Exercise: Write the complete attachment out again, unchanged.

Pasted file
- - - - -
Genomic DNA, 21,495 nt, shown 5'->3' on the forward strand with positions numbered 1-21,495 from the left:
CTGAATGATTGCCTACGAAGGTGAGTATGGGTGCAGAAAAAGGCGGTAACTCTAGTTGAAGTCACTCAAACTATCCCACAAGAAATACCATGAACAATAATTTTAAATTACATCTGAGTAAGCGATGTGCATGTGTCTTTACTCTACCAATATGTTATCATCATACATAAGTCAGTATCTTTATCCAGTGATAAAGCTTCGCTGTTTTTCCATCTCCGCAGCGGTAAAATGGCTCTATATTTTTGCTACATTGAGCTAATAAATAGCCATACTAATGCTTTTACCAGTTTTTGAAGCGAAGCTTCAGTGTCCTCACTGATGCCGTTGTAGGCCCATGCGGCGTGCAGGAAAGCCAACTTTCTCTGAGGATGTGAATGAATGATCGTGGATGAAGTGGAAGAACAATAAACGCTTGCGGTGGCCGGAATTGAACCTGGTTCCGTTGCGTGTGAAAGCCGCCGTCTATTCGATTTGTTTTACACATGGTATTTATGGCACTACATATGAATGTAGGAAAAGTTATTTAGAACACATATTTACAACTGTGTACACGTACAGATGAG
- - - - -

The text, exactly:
Genomic DNA, 21,495 nt, shown 5'->3' on the forward strand with positions numbered 1-21,495 from the left:
CTGAATGATTGCCTACGAAGGTGAGTATGGGTGCAGAAAAAGGCGGTAACTCTAGTTGAAGTCACTCAAACTATCCCACAAGAAATACCATGAACAATAATTTTAAATTACATCTGAGTAAGCGATGTGCATGTGTCTTTACTCTACCAATATGTTATCATCATACATAAGTCAGTATCTTTATCCAGTGATAAAGCTTCGCTGTTTTTCCATCTCCGCAGCGGTAAAATGGCTCTATATTTTTGCTACATTGAGCTAATAAATAGCCATACTAATGCTTTTACCAGTTTTTGAAGCGAAGCTTCAGTGTCCTCACTGATGCCGTTGTAGGCCCATGCGGCGTGCAGGAAAGCCAACTTTCTCTGAGGATGTGAATGAATGATCGTGGATGAAGTGGAAGAACAATAAACGCTTGCGGTGGCCGGAATTGAACCTGGTTCCGTTGCGTGTGAAAGCCGCCGTCTATTCGATTTGTTTTACACATGGTATTTATGGCACTACATATGAATGTAGGAAAAGTTATTTAGAACACATATTTACAACTGTGTACACGTACAGATGAG